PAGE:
For millions of patients who inject themselves frequently, there is a growing preference for “smarter” and “friendlier” ways to self-administer their medications. The focus on this kind of patient has prompted broad medical device innovation over the past 20 years or more and is responsible for most of the technologies currently prescribed. Although devices like connected autoinjectors or infusion pumps for delivering insulin have been on the market for a shorter time, drug manufacturers are increasingly taking advantage of an array of proven technologies to ease the pain and complexity of injections and promote better therapeutic outcomes.

Contract packaging’s increasing role in supporting patient self-administration and safety

Because pharma packaging is highly specialized and accomplished with capital-intensive operations, much of this packaging activity will continue to be outsourced. Demand by pharma to package all these combined medical devices commonly being commercialized today and prepare them for distribution, dispensing and patients will continue to impact the global pharmaceutical packaging market – which at a 6.4% CAGR is projected to reach $153.9 billion by 2027.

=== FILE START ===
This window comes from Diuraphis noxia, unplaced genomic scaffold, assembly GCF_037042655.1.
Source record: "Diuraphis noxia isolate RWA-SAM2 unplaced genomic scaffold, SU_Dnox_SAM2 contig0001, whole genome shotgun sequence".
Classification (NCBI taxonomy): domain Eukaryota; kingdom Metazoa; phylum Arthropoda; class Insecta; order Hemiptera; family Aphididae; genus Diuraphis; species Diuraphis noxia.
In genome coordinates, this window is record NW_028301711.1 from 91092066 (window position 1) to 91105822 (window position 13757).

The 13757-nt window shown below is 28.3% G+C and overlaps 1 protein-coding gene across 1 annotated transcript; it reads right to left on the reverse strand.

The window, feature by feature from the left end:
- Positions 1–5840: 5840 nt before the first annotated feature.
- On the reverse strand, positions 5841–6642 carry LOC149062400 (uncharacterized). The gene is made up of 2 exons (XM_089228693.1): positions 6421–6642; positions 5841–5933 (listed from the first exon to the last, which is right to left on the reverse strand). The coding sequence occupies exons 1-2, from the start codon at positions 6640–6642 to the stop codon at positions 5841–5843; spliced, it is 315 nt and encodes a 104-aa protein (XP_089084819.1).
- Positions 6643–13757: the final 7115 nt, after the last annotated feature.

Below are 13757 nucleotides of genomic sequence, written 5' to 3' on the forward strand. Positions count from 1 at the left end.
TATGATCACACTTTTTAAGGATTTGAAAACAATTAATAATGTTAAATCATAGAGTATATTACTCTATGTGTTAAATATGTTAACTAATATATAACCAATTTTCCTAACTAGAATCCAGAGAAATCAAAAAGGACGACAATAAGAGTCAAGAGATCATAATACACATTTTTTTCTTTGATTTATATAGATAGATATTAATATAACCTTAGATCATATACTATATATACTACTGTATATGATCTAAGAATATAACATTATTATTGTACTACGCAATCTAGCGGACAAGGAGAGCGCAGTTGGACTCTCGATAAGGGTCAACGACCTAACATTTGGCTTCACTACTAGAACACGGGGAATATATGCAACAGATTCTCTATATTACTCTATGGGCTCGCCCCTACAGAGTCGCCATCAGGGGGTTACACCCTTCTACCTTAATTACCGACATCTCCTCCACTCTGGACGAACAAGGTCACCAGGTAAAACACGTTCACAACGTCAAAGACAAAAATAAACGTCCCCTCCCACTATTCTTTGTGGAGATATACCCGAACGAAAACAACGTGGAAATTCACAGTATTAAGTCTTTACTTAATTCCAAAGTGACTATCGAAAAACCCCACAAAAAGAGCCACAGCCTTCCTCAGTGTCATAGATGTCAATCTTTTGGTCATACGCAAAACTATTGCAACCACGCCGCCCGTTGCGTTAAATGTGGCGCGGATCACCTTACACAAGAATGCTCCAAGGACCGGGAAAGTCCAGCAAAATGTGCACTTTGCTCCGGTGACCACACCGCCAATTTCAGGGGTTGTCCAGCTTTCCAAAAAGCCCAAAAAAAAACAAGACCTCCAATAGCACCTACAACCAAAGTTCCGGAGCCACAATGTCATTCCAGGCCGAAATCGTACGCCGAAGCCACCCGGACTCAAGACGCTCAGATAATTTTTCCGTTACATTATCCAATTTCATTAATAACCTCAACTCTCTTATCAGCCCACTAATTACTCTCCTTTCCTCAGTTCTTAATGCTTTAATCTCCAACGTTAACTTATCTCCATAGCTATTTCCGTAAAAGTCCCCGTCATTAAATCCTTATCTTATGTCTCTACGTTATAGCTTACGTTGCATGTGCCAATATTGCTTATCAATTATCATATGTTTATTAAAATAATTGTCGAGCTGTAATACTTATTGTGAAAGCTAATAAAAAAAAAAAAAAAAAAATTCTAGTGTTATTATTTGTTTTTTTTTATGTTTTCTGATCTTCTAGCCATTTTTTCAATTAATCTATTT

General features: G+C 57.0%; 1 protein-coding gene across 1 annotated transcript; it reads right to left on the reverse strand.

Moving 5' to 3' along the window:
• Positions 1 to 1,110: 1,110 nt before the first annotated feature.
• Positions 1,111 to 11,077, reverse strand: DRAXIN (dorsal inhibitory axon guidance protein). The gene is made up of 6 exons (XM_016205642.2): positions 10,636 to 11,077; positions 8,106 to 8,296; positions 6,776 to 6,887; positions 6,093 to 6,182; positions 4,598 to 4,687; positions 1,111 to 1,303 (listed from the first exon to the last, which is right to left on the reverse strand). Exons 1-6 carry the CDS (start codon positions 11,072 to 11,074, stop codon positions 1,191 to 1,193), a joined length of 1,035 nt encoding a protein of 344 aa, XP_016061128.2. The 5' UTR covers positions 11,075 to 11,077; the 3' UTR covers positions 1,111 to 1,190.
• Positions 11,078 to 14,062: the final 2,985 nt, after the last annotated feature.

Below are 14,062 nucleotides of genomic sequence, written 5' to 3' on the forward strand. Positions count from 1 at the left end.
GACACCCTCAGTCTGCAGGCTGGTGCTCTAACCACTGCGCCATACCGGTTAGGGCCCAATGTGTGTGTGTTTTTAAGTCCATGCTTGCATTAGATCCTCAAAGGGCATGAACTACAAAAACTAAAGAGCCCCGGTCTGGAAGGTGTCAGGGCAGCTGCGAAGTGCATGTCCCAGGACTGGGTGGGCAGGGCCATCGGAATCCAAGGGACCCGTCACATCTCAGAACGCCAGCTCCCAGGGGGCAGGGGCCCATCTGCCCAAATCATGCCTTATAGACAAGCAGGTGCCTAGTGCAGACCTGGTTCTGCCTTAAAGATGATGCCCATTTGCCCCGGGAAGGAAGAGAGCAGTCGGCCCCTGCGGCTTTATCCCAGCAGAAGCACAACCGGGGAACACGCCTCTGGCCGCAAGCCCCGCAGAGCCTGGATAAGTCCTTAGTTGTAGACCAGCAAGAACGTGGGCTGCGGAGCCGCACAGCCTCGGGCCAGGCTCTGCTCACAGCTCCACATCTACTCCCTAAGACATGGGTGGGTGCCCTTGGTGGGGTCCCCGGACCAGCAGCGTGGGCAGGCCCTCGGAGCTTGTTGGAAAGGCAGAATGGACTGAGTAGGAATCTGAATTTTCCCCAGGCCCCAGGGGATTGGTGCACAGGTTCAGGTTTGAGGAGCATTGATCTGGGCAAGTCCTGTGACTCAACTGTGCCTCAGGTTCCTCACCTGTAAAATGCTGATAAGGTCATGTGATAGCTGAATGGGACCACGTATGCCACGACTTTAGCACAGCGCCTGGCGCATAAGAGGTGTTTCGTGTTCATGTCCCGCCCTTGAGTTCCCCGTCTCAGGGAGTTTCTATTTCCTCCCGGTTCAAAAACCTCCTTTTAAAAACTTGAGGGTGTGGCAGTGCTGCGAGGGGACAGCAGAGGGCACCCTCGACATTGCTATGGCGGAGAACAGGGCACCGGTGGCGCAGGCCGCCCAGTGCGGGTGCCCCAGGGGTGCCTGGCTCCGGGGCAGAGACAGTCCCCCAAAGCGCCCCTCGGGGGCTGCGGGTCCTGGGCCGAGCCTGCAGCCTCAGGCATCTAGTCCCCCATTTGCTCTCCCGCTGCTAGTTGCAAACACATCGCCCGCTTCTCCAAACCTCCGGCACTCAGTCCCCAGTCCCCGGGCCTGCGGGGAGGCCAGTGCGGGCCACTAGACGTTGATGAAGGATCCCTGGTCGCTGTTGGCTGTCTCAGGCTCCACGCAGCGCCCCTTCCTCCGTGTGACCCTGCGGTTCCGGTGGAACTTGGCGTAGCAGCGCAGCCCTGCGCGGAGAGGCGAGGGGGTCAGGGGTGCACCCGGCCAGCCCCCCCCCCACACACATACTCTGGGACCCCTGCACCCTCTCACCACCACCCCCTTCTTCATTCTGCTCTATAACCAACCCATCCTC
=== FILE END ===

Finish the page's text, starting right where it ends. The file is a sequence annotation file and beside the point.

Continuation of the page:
Pharma companies engage contract packagers to successfully meet whatever packaging challenges their products present. Because they are intended for self-administration, prefilled parenteral devices present several challenges to packagers and packaging designers commercially:

Multiple components

Broadly speaking, prefilled syringe/medical devices presented for self-administration usually have multiple components related to the device, needle safety and the primary container, as well as any functional packaging elements to hold and protect everything in the box. The list of potential elements to be assembled and processed can grow quickly. Additional inserts including patient instructions, sterile wipes, means for safe needle disposal and more all must be picked, placed and packaged precisely and accurately.

Package based, patient safety requirements